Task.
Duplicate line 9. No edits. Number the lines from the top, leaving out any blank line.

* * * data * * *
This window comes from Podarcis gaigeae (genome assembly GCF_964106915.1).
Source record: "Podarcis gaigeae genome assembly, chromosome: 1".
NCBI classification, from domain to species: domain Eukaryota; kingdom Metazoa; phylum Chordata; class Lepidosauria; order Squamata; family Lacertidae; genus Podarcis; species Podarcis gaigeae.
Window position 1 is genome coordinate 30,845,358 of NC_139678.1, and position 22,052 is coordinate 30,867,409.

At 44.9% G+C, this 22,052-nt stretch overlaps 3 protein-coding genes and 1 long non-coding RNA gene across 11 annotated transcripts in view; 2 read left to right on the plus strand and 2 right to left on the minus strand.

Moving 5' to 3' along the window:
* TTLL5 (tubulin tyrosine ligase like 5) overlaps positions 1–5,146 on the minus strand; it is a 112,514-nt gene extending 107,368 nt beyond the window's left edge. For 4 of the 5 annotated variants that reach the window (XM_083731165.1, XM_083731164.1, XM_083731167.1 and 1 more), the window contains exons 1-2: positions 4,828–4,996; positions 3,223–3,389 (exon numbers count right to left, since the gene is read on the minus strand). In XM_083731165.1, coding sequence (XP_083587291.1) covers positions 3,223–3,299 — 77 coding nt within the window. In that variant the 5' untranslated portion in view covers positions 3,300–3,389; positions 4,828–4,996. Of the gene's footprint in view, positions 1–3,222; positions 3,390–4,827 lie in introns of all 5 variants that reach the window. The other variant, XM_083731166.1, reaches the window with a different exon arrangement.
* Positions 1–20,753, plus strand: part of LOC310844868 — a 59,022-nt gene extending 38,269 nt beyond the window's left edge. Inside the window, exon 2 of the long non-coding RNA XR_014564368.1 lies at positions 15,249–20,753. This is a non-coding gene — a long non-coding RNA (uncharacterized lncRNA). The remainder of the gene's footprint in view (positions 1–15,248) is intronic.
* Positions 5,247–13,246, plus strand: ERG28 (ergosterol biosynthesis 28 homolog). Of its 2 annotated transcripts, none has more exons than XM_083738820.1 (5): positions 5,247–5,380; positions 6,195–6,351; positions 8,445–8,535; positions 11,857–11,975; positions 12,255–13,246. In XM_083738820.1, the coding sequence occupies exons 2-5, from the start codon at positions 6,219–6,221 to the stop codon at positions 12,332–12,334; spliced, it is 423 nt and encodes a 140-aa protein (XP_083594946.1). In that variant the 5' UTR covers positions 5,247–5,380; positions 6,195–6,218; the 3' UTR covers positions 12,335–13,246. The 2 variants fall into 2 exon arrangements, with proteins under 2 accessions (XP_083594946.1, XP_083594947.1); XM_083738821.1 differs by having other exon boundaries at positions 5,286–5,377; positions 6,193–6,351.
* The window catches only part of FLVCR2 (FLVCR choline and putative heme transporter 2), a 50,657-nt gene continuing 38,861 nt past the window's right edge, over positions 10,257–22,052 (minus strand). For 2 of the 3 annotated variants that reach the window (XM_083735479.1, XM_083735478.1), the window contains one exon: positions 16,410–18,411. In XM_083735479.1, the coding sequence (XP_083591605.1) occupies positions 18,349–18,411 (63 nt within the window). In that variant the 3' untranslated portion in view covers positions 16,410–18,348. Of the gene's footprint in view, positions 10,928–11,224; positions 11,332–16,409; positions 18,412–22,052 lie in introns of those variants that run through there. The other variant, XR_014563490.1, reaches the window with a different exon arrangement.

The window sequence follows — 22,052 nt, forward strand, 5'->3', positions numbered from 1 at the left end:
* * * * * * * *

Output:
* Positions 5,247–13,246, plus strand: ERG28 (ergosterol biosynthesis 28 homolog). Of its 2 annotated transcripts, none has more exons than XM_083738820.1 (5): positions 5,247–5,380; positions 6,195–6,351; positions 8,445–8,535; positions 11,857–11,975; positions 12,255–13,246. In XM_083738820.1, the coding sequence occupies exons 2-5, from the start codon at positions 6,219–6,221 to the stop codon at positions 12,332–12,334; spliced, it is 423 nt and encodes a 140-aa protein (XP_083594946.1). In that variant the 5' UTR covers positions 5,247–5,380; positions 6,195–6,218; the 3' UTR covers positions 12,335–13,246. The 2 variants fall into 2 exon arrangements, with proteins under 2 accessions (XP_083594946.1, XP_083594947.1); XM_083738821.1 differs by having other exon boundaries at positions 5,286–5,377; positions 6,193–6,351.